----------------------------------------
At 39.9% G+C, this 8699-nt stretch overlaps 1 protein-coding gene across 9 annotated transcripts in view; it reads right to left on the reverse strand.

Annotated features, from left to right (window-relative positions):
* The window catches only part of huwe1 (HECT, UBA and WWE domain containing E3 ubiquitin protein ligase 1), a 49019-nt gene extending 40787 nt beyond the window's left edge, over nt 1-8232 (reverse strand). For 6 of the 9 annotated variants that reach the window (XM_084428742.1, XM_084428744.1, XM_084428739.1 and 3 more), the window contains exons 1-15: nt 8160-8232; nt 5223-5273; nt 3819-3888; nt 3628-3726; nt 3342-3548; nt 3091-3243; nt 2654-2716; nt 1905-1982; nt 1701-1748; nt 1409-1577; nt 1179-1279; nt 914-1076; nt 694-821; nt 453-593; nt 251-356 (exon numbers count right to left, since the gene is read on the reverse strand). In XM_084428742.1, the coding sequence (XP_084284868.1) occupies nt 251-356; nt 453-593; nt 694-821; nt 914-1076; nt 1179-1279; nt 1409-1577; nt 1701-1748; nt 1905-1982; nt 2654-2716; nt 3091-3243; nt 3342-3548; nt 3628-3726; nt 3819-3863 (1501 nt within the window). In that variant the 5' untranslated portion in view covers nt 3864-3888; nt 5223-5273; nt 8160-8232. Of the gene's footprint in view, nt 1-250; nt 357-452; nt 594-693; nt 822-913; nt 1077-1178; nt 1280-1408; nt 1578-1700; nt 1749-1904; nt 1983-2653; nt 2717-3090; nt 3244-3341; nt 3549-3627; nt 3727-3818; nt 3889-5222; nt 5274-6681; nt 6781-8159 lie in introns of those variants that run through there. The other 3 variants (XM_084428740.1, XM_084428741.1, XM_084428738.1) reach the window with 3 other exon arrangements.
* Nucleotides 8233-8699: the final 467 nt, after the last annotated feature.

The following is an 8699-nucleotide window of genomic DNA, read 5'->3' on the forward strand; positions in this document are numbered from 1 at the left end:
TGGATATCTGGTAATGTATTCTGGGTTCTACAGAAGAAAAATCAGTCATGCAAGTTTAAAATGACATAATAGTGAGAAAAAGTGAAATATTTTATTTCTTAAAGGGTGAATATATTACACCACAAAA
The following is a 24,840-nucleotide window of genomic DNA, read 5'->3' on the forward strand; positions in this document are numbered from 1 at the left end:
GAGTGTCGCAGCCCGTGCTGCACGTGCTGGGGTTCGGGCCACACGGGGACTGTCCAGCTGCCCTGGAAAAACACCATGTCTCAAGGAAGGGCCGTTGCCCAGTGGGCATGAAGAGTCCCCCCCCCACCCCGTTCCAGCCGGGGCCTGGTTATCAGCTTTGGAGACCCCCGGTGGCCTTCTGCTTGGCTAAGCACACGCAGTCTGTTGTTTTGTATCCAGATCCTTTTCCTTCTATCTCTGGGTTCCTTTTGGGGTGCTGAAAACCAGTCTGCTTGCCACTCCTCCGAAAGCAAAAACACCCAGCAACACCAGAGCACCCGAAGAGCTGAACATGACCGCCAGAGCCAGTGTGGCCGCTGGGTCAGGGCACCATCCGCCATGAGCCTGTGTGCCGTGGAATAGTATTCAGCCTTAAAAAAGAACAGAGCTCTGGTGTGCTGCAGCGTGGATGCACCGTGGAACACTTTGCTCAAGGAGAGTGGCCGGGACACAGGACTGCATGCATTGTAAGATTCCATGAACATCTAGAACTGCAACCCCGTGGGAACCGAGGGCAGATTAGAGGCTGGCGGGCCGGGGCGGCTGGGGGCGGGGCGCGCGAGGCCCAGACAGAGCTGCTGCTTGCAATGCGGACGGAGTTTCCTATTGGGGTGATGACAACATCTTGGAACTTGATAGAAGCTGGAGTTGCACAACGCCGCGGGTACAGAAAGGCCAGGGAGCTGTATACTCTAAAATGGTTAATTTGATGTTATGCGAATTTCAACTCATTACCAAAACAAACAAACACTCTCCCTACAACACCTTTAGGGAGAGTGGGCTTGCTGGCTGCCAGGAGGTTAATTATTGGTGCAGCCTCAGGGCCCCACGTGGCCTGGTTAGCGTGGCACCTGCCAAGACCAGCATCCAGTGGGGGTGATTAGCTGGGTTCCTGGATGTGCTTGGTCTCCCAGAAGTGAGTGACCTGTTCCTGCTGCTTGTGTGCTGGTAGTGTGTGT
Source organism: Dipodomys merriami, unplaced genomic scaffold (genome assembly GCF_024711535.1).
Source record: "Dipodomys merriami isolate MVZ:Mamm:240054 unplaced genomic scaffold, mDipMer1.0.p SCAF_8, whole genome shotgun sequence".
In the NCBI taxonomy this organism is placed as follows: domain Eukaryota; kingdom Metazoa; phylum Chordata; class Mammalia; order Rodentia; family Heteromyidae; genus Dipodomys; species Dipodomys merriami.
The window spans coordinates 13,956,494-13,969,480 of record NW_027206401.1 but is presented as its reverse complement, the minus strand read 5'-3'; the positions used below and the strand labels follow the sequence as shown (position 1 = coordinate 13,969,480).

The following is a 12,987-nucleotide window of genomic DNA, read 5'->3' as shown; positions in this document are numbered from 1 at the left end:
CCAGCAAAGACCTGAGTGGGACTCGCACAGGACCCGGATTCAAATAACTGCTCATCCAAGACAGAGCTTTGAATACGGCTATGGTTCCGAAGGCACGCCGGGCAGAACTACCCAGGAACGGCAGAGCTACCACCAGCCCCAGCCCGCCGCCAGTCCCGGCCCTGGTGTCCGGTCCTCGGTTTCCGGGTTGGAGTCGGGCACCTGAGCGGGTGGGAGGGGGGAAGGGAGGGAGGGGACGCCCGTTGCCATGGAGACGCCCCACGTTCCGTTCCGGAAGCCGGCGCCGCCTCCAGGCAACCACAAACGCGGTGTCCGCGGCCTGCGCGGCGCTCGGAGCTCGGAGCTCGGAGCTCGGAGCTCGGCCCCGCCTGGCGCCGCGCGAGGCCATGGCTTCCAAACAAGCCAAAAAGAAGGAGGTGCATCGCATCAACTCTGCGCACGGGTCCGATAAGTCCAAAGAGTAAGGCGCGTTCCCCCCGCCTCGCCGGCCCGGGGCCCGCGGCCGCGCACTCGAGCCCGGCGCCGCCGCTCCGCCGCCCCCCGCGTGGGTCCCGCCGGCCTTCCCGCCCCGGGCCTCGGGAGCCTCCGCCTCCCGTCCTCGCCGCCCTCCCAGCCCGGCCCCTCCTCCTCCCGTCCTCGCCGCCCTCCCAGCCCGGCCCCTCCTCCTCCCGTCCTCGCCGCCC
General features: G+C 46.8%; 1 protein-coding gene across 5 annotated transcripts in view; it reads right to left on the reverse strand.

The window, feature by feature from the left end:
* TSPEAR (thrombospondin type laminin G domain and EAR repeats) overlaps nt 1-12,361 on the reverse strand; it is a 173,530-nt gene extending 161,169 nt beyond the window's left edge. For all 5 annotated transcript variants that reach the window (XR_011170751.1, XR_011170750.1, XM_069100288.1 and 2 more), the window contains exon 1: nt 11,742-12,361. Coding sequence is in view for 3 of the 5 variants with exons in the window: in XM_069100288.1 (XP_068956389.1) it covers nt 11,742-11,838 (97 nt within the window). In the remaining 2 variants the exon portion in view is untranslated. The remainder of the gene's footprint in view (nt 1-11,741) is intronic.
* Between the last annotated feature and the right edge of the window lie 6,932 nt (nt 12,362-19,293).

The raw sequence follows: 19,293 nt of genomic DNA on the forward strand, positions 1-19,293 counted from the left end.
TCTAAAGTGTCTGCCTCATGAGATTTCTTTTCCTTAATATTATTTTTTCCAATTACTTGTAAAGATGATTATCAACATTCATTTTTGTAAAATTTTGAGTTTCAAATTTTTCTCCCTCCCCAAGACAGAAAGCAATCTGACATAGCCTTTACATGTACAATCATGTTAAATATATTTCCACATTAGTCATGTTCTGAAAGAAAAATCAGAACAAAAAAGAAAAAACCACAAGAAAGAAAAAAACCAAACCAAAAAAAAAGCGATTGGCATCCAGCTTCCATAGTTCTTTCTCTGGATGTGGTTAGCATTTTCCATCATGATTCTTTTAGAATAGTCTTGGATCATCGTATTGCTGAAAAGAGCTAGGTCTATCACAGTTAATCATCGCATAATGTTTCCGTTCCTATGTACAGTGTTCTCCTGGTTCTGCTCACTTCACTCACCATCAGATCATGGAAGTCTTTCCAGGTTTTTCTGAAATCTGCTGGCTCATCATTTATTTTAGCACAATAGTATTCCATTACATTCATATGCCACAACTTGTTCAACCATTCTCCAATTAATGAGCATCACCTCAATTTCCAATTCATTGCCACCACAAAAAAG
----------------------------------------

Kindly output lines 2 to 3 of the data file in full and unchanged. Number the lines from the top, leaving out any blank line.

Annotated features, from left to right (window-relative positions):
* The window catches only part of huwe1 (HECT, UBA and WWE domain containing E3 ubiquitin protein ligase 1), a 49019-nt gene extending 40787 nt beyond the window's left edge, over nt 1-8232 (reverse strand). For 6 of the 9 annotated variants that reach the window (XM_084428742.1, XM_084428744.1, XM_084428739.1 and 3 more), the window contains exons 1-15: nt 8160-8232; nt 5223-5273; nt 3819-3888; nt 3628-3726; nt 3342-3548; nt 3091-3243; nt 2654-2716; nt 1905-1982; nt 1701-1748; nt 1409-1577; nt 1179-1279; nt 914-1076; nt 694-821; nt 453-593; nt 251-356 (exon numbers count right to left, since the gene is read on the reverse strand). In XM_084428742.1, the coding sequence (XP_084284868.1) occupies nt 251-356; nt 453-593; nt 694-821; nt 914-1076; nt 1179-1279; nt 1409-1577; nt 1701-1748; nt 1905-1982; nt 2654-2716; nt 3091-3243; nt 3342-3548; nt 3628-3726; nt 3819-3863 (1501 nt within the window). In that variant the 5' untranslated portion in view covers nt 3864-3888; nt 5223-5273; nt 8160-8232. Of the gene's footprint in view, nt 1-250; nt 357-452; nt 594-693; nt 822-913; nt 1077-1178; nt 1280-1408; nt 1578-1700; nt 1749-1904; nt 1983-2653; nt 2717-3090; nt 3244-3341; nt 3549-3627; nt 3727-3818; nt 3889-5222; nt 5274-6681; nt 6781-8159 lie in introns of those variants that run through there. The other 3 variants (XM_084428740.1, XM_084428741.1, XM_084428738.1) reach the window with 3 other exon arrangements.